Defy by Sara B. Larson
Out of the narrative ingredients available to a writer, the love triangle is an especially potent and attractive one. It’s an instantly relatable situation that generates tension and conflict in spades. Wielded wisely, it can flavor a story, emphasize a theme, or even be a story on its own. I submit for your examination A Midsummer’s Night Dream, where yon Billy Shakespeare makes merriment for all by playing merry hell with a love quadrangle. Wielded poorly, it can feel bland, unnecessary, or worse—shoehorned into a narrative that didn’t need it. And when that last one means that the love triangle devours the narrative from which it was born, you’re in trouble.
Case in point, Sara B. Larson’s Defy. On paper (oh, what an incredibly poor metaphor to use for this medium), Defy seems right up my alley. “Alex” is actually young woman living as a man—specifically, as a guard for Prince Damian, the lazy heir to the jungle nation of Antion. Alexa and her twin brother, Marcel, disguised her gender to keep her from being sent to the breeding houses after losing their parents in an attack by neighboring Blevon. The war has raged her entire life, but takes on new meaning when an assassination attempt on Damian’s life kills Marcel. But she barely has time to mourn before she, her fellow guard Rylan, and the prince are kidnapped by the enemy. As Alexa attempts to stay on top of the situation, she finds herself dealing with her feelings for Damian and Rylan.
Somewhere in the background of Defy, there’s a very traditional coming of age story, where the Chosen One ends the war that has been devastating with a one-against-one fight with the Big Bad and becomes a woman in the process. (This story makes a very confused entrance during the end of the novel.) However, this story is constantly and consistently overpowered by the love triangle between Alexa, Rylan, and Damian.
Now, there is not a thing wrong with a love triangle. I love watching attractive people dither over who they should make out with as much as the next person who also likes that. But it’s very hard to care about Alexa’s constant inner turmoil when she seems much more interested in her own love life than ending the horrific war that killed her parents, brother, and any semblance of a normal life for her. Young adult heroines cannot all be (nor should they all be) Katniss in matters of the heart, but a basic handle on one’s priorities is nice.
And this is Alexa’s main note as a character. She’s really good at fighting and really attracted to boys. It’s great to see a young adult heroine experience desire so viscerally, but it starts to come off as Alexa being so incredibly repressed that merely thinking of Damian’s blue eyes or Rylan’s brown eyes throws her into spams of ecstasy (denoted mostly by furious heart action and intense blushing). This may have been the point, since Alexa’s main conception of what is male is that boys do not like boys or have any other kind of emotions. To Alexa, feeling like a girl doesn’t mean feeling like she doesn’t have to lie about her gender, feeling like she can express emotion, or even getting to grow her hair out and develop a visual identity of her own; rather, feeling like a girl is experiencing sexual (or, at the very least, sensual) attraction to a boy. Such mixed feelings could be starting off point for a great novel about gender identity, but Larson doesn’t engage with this at all.
The characterization is just as abbreviated for the love interests. Prince Damian is the bad boy, while Rylan is the nice guy, and I mean that quite literally. Once Rylan realizes that Alexa is internally combusting every time Damian breathes near her, he assures her that it’s okay for them to be together. But if it doesn’t work out, he’ll be waiting for her. Forever. I’ve seen some reviewers accuse Rylan of not having a personality, but the reality is a lot creepier than that.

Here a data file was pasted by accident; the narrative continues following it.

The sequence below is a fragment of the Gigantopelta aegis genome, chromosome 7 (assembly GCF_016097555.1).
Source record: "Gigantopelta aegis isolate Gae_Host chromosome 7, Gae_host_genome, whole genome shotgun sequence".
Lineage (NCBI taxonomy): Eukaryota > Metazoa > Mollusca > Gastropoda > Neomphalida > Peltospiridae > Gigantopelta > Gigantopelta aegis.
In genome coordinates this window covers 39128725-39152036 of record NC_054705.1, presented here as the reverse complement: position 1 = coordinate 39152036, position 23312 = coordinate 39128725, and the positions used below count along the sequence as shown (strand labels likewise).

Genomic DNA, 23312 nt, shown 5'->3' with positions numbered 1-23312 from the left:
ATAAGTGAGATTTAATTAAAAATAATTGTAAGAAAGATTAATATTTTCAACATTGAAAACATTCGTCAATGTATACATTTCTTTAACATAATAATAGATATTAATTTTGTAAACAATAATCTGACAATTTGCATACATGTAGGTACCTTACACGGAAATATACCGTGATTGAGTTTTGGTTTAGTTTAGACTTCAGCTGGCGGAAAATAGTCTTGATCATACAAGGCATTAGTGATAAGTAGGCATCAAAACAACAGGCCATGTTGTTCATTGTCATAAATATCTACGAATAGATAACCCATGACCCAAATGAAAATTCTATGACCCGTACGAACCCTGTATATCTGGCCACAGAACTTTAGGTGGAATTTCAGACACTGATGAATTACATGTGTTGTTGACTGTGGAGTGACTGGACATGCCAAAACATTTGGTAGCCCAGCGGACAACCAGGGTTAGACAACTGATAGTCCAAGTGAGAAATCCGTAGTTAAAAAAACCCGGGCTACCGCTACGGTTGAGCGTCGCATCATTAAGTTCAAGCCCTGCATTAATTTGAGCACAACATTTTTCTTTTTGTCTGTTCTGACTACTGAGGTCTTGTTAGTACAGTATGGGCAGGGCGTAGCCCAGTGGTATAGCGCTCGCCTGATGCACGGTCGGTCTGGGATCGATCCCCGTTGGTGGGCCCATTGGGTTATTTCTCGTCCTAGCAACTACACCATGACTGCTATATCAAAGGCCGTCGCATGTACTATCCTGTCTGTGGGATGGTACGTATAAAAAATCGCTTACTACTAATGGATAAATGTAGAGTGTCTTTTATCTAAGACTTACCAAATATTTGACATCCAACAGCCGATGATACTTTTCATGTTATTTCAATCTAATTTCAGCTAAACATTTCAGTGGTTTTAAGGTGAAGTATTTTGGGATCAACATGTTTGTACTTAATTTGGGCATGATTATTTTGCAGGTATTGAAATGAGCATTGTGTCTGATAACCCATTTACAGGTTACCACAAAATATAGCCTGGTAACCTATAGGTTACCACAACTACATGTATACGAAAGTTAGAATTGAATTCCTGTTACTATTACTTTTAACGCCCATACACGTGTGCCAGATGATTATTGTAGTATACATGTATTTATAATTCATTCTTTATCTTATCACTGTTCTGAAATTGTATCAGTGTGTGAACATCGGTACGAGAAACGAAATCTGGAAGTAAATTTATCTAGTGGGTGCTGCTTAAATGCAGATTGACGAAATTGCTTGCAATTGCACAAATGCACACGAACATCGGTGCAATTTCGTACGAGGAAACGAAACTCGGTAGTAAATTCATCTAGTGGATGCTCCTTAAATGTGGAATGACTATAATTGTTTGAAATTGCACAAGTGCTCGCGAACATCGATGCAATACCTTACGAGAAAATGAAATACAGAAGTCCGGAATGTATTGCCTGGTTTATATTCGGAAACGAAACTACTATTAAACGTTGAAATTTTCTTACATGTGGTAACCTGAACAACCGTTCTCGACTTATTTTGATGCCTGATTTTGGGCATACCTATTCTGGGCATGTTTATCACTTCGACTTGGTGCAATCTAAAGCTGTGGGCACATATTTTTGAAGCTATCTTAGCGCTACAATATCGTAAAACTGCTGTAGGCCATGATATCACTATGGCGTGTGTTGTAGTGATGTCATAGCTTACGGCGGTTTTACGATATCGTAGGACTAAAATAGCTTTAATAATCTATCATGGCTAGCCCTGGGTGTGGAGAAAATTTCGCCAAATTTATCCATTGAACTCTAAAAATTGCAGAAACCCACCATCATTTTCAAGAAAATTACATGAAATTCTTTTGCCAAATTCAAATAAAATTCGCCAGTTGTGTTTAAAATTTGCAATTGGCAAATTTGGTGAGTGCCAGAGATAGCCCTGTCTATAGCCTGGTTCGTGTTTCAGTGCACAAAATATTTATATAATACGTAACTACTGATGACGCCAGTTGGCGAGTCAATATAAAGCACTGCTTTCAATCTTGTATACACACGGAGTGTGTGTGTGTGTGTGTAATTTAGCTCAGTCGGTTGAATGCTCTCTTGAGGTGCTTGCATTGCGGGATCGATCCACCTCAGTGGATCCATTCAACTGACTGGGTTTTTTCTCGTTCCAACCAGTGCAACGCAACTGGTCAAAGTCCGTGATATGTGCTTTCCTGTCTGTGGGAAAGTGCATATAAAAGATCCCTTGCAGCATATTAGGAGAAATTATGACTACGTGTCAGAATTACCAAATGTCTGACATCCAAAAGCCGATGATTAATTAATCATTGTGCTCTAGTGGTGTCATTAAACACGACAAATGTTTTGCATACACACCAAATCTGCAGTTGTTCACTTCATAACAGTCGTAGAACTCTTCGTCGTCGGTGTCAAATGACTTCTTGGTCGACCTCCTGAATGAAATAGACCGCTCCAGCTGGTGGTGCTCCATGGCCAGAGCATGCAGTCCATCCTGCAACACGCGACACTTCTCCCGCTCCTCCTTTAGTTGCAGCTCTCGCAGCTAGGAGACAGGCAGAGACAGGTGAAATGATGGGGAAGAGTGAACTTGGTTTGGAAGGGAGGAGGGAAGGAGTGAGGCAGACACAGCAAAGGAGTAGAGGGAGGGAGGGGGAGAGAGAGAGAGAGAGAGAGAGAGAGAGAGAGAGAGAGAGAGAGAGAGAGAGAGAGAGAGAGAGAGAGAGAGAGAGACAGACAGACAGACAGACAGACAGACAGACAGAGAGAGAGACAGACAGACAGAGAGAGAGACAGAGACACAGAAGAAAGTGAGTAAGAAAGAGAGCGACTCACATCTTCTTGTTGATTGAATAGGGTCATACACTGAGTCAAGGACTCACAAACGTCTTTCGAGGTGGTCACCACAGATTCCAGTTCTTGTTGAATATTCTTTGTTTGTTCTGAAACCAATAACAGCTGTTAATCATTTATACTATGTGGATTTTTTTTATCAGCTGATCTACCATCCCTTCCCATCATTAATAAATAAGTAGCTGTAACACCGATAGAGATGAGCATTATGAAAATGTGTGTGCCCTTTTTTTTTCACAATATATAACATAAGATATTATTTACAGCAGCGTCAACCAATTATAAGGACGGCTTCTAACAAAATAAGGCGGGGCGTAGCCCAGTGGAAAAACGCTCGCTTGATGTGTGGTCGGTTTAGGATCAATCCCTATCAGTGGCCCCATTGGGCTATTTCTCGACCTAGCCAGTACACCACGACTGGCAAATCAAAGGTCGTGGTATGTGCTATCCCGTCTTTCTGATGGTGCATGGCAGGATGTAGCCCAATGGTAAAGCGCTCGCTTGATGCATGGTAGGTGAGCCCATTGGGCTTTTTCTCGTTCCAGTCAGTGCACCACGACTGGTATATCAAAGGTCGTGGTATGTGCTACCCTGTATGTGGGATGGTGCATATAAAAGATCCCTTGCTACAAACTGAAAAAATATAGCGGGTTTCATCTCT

The worldbuilding, at least, tries to be more diverse. Antion is a Brazilian-esque jungle where most people are olive-skinned, to the point that white redheads are considered oddities. It’s vaguely sketched, but prominent enough that it might make young fantasy readers step back and question their own assumptions about the genre. This is a definite plus and should be encouraged!
But the breeding houses—where all women of child-bearing age are repeatedly raped in order to bear future soldiers for the war—particularly takes the cake. Setting the fact that it’s a remarkably long-term investment that can’t have paid dividends yet and makes little to no sense, it’s a very provocative and extreme concept that sets up Alexa’s world as so hideously sexist that this is a thing that happens. No wonder Alexa needs to be so diligent about concealing her gender; this is a culture that hates women on a basis perhaps unheard of in the real world. But nothing happens when Alexa’s gender is revealed. This cultural more never influenced any of the “good” characters, so they’re all fine with her being a guard and also a lady. In short, while Defy brings up both passing as male and systematic rape, it never actually addresses or engages with gender and sexism. Which begs the question: why bring it up something so extreme and painful as systematic rape if you’re only going to use it as a footnote to motivate your heroine? Something like that shouldn’t be flavor text.
You know what? Let’s wash this out with a love triangle song (that does not have a Hero’s Journey walking around in the background in a daze):
Bottom line: In Defy, a love triangle swallows a traditional Hero’s Journey whole, taking along characterization with it. It also brings up the systematic rape of an entire nation’s female population as a footnote to motivate the heroine, who spends a lot more of her time on the whole love triangle thing. Avoid.
This book was made available to me for publicity purposes.
Defy will be released on January 7th.